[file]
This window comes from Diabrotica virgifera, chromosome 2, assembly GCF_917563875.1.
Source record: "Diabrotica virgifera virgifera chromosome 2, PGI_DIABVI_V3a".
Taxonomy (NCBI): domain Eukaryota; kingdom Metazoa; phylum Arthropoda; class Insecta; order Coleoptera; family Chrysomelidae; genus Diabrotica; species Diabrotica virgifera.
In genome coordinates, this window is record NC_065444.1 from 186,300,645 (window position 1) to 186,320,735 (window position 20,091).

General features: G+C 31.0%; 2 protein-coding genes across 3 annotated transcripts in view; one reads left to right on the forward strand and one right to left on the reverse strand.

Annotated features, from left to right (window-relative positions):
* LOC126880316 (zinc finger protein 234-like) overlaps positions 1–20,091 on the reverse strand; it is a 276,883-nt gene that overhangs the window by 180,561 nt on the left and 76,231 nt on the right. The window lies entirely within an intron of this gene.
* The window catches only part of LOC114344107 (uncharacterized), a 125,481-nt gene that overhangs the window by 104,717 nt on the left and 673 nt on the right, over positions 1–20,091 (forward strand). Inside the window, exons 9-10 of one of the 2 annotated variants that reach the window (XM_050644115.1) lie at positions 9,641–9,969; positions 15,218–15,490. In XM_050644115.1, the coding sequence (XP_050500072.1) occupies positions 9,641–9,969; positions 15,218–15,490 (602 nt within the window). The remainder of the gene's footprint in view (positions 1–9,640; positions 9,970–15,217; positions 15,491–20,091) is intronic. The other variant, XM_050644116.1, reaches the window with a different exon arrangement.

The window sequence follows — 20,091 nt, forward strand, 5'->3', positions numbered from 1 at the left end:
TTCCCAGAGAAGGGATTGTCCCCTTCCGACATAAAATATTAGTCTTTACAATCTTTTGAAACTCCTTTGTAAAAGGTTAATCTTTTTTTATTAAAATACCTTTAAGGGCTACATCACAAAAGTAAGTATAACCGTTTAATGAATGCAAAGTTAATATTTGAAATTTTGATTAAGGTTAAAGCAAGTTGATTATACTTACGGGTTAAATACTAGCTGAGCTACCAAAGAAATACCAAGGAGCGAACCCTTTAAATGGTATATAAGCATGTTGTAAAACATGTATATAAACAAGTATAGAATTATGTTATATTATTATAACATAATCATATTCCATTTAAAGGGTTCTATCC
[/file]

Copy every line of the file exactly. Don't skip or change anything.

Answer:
This window comes from Diabrotica virgifera, chromosome 2, assembly GCF_917563875.1.
Source record: "Diabrotica virgifera virgifera chromosome 2, PGI_DIABVI_V3a".
Taxonomy (NCBI): domain Eukaryota; kingdom Metazoa; phylum Arthropoda; class Insecta; order Coleoptera; family Chrysomelidae; genus Diabrotica; species Diabrotica virgifera.
In genome coordinates, this window is record NC_065444.1 from 186,300,645 (window position 1) to 186,320,735 (window position 20,091).

General features: G+C 31.0%; 2 protein-coding genes across 3 annotated transcripts in view; one reads left to right on the forward strand and one right to left on the reverse strand.

Annotated features, from left to right (window-relative positions):
* LOC126880316 (zinc finger protein 234-like) overlaps positions 1–20,091 on the reverse strand; it is a 276,883-nt gene that overhangs the window by 180,561 nt on the left and 76,231 nt on the right. The window lies entirely within an intron of this gene.
* The window catches only part of LOC114344107 (uncharacterized), a 125,481-nt gene that overhangs the window by 104,717 nt on the left and 673 nt on the right, over positions 1–20,091 (forward strand). Inside the window, exons 9-10 of one of the 2 annotated variants that reach the window (XM_050644115.1) lie at positions 9,641–9,969; positions 15,218–15,490. In XM_050644115.1, the coding sequence (XP_050500072.1) occupies positions 9,641–9,969; positions 15,218–15,490 (602 nt within the window). The remainder of the gene's footprint in view (positions 1–9,640; positions 9,970–15,217; positions 15,491–20,091) is intronic. The other variant, XM_050644116.1, reaches the window with a different exon arrangement.

The window sequence follows — 20,091 nt, forward strand, 5'->3', positions numbered from 1 at the left end:
TTCCCAGAGAAGGGATTGTCCCCTTCCGACATAAAATATTAGTCTTTACAATCTTTTGAAACTCCTTTGTAAAAGGTTAATCTTTTTTTATTAAAATACCTTTAAGGGCTACATCACAAAAGTAAGTATAACCGTTTAATGAATGCAAAGTTAATATTTGAAATTTTGATTAAGGTTAAAGCAAGTTGATTATACTTACGGGTTAAATACTAGCTGAGCTACCAAAGAAATACCAAGGAGCGAACCCTTTAAATGGTATATAAGCATGTTGTAAAACATGTATATAAACAAGTATAGAATTATGTTATATTATTATAACATAATCATATTCCATTTAAAGGGTTCTATCC